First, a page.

Characters are well-drawn in Paul Doiron’s ‘Knife Creek’

  • This book cover image released by Minotaur shows "Knife Creek," a novel by Paul Doiron. (Minotaur via AP)

Associated Press
Tuesday, June 13, 2017

Maine’s backcountry is being invaded by feral hogs. Hordes of drunken, half-naked college students are partying up and down the winding Saco River. A teenager who disappeared years ago is about to be declared dead. And a retired state trooper remains irrationally obsessed with her case.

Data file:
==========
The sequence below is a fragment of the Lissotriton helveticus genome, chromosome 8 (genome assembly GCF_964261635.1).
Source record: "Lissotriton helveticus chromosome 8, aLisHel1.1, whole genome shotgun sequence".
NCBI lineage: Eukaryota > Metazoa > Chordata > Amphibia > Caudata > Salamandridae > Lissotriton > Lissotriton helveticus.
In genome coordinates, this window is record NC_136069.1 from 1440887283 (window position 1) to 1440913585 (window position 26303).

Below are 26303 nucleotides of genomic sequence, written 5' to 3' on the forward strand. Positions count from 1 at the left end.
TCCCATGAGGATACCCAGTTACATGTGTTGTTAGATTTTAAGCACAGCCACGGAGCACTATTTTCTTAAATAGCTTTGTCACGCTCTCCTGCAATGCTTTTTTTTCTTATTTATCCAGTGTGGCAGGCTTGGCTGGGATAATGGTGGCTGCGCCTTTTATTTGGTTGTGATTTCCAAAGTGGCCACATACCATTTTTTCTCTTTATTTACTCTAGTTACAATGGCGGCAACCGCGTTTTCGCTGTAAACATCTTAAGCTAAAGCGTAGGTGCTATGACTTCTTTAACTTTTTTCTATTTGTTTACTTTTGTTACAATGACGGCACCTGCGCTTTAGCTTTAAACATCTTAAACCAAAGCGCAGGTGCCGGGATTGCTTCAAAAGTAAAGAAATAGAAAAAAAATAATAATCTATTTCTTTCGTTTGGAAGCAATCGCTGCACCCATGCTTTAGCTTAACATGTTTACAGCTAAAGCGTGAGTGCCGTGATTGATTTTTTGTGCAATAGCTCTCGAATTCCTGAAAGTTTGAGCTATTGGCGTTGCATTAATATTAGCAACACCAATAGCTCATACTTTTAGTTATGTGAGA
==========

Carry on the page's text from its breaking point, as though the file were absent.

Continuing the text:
All of the above may or may not be connected to a muscle-bound rich kid who preys on women, the half-buried remains of a baby girl, two mysterious women in red wigs and a rural slumlord whose shacks have an unfortunate habit of exploding in flames.

Knife Creek, Paul Doiron’s eighth crime novel featuring Maine game warden Mike Bowditch, begins innocently enough when the hero is assigned to shoot the invasive hogs. But when his hunt turns up the hog-chewed remains of the baby girl, all hell breaks loose.

As always with a Doiron novel, the characters are so well-drawn you can almost reach out and shake their hands.